THE JOYS OF SUMMER: 13 Great Comics Memories

Ah, summertime. Such freedom. Especially when you’re a kid.

If you’re close to my age — hell, even if you’re not — your summers were probably a lot like mine: a lot of swimming, sweating, baseball, running around, riding bikes, burning your feet on the sand, staying up later and later, chasing the ice-cream man. And comic books. Lots and lots of comic books.

Pretty much the stuff I loved all year long took on a special hue in the summertime, when everything seems brighter, vibrant and more exciting, looser and more relaxing.

July 4 is next week and we’re in the middle of a heatwave here in New York.

It is full-on summer, folks, so here’s my sunburned look back at THE JOYS OF SUMMER: 13 GREAT COMICS MEMORIES:

Stacks of Back Issues. I loved going out to play ball. I loved going to the beach and the pool. But I also loved sitting in the air conditioning, happy in my own company and reading a big stack of comics. For whatever reason, I particularly remember going through my collection of ’60s Batman back issues. (I didn’t call them Silver Age comics yet.) There are so many great ones to remember, in all their colorful go-go glory. Want to see a gallery of some of the best? Click here to check out CARMINE INFANTINO’s 13 GREATEST BATMAN COVERS — RANKED.

Pool Comics. I freely admit I stole this idea from podcaster extraordinaire and 13th Dimension columnist Rob Kelly. He has a special podcast dedicated to what he calls Mountain Comics — issues he remembers reading while spending summers in the Poconos with his family. (I even paid a visit to talk about Teen Titans #51. Listen here, if you like.) As it happens, there are a bunch of comics I remember reading by the pool when I was a kid and they stayed with me because of it. We’re talking Batman issues by Len Wein and Irv Novick; some classic The Brave and the Bold by Bob Haney and Jim Aparo; and my all-time fave JLA-JSA crossover. Last year, I even wrote a whole post about them and why those comics are so special. Click here to check it out. I think you’ll dig it.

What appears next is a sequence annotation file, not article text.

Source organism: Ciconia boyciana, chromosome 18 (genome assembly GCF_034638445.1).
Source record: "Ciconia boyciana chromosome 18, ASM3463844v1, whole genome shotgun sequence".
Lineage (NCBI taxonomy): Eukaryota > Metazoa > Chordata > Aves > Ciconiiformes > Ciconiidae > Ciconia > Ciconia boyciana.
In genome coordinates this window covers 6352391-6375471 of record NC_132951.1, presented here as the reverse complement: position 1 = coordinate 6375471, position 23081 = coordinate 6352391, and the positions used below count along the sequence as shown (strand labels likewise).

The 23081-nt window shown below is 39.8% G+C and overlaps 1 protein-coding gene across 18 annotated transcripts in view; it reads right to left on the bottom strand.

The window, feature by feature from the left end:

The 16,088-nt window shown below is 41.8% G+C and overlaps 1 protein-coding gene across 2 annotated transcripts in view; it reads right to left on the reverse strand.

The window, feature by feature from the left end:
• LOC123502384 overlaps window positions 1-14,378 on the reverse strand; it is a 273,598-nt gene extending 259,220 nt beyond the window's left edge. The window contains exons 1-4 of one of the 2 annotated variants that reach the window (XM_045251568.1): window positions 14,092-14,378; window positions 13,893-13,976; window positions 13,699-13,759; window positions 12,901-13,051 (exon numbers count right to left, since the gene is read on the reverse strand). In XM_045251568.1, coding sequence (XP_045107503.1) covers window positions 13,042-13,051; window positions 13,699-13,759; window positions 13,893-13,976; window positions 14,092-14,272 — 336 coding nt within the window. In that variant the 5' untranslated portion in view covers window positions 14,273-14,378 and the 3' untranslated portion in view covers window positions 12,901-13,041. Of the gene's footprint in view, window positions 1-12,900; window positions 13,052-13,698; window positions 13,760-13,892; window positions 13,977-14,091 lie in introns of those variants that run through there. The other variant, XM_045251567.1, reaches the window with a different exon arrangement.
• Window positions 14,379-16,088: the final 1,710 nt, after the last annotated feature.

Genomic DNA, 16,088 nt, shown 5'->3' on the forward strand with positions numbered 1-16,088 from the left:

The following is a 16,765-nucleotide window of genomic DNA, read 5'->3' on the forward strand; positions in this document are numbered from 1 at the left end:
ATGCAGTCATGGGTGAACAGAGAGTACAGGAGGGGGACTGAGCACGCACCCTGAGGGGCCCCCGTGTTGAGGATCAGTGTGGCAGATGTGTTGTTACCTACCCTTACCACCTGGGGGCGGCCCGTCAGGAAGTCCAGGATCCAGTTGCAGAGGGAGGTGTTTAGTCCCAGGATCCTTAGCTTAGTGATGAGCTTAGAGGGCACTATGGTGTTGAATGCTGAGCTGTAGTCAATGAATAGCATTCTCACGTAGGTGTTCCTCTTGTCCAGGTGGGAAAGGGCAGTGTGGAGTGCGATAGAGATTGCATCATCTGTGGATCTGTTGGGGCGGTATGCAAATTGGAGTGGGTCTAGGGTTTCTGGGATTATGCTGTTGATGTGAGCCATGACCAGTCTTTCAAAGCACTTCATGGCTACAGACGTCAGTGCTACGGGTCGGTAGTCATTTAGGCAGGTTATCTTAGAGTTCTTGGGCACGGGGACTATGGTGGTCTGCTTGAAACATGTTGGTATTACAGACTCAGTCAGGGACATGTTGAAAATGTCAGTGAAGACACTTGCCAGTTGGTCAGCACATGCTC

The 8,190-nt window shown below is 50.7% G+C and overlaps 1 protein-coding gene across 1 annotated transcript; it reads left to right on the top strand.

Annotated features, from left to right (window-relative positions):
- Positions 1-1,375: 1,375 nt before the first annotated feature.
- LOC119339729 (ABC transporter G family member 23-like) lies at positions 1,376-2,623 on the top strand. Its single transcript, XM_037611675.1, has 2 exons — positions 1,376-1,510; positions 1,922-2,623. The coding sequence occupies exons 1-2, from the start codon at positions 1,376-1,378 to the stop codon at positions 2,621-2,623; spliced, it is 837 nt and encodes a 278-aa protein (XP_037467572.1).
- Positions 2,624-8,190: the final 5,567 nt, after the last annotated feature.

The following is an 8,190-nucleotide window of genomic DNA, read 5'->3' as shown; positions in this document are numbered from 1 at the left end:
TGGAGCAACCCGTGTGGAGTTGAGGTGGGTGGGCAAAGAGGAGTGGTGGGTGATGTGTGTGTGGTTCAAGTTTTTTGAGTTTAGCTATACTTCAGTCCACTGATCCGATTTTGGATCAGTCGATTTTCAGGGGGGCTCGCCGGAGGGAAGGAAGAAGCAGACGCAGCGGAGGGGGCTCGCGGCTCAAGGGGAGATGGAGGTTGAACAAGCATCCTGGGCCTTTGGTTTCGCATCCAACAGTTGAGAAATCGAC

Len Wein’s Batman. This deserves its own entry, actually. I was 12 in the spring and summer of 1979 and it was the first time I made the point to buy comics as they came out every month. This was the thick of Len Wein’s run on Batman and the six issues that came out had an enormous impact on me. They featured a great line-up of villains — Calendar Man, Two-Face, Kite Man, Crazy Quilt and the Riddler, and devoted a lot of space to a burgeoning romance between Bruce Wayne and Selina Kyle. (Hey, it’s summertime and they have a wedding coming up!) The two peak summer issues had Robin back from college for vacation — another fun summer angle. (Click here a deeper look at these issues.)

JLA-JSA Crossovers. Another one that deserves its own entry: DC’s Justice League-Justice Society crossovers were like the comic-book equivalent of a trip to the boardwalk or amusement park: plenty of color and excitement — only a whole lot cheaper.

Spider-Man. There’s nothing inherently “summer” about watching the 1967 Spidey cartoons but I equate the two nonetheless. I think part of it is that as a kid, I didn’t see it as much during the school year because it was often on before I got home. (That’s my recollection, anyway.) That and my son and I would watch the DVD set together when he was little, air conditioner humming in the background. (He also considers Spidey a summer hero because he often works in the daytime like Superman.)

Aquaman. I used to imagine I was Aquaman when I went to the beach. I would fight imaginary seaweed monsters and punch the powerful, angry surf until I was exhausted. Never did find a gigantic seahorse, though.

Mego Madness. I always took advantage of the freedom that summer brings. I’d set up my Mego Batcave on the family-room floor and play to my heart’s content. In true Batman ’66 fashion, I’d leave Batman and Robin in a death trap overnight — and begin the next day with them getting out of the jam that the Joker, or the Riddler, or the Penguin or Catwoman — or some combination thereof — put them in.  

The Magic of ’77. The summer of 1977 was a helluva year. Star Wars came out at the end of May — I was there opening weekend — and the latest James Bond flick, The Spy Who Loved Me, came out in July. I remember alternating between playing Batman, Star Wars, baseball and Bond and back again. As Bond, I would run around in the summer heat with a navy blazer over my shoulder-holstered pellet gun — and shorts.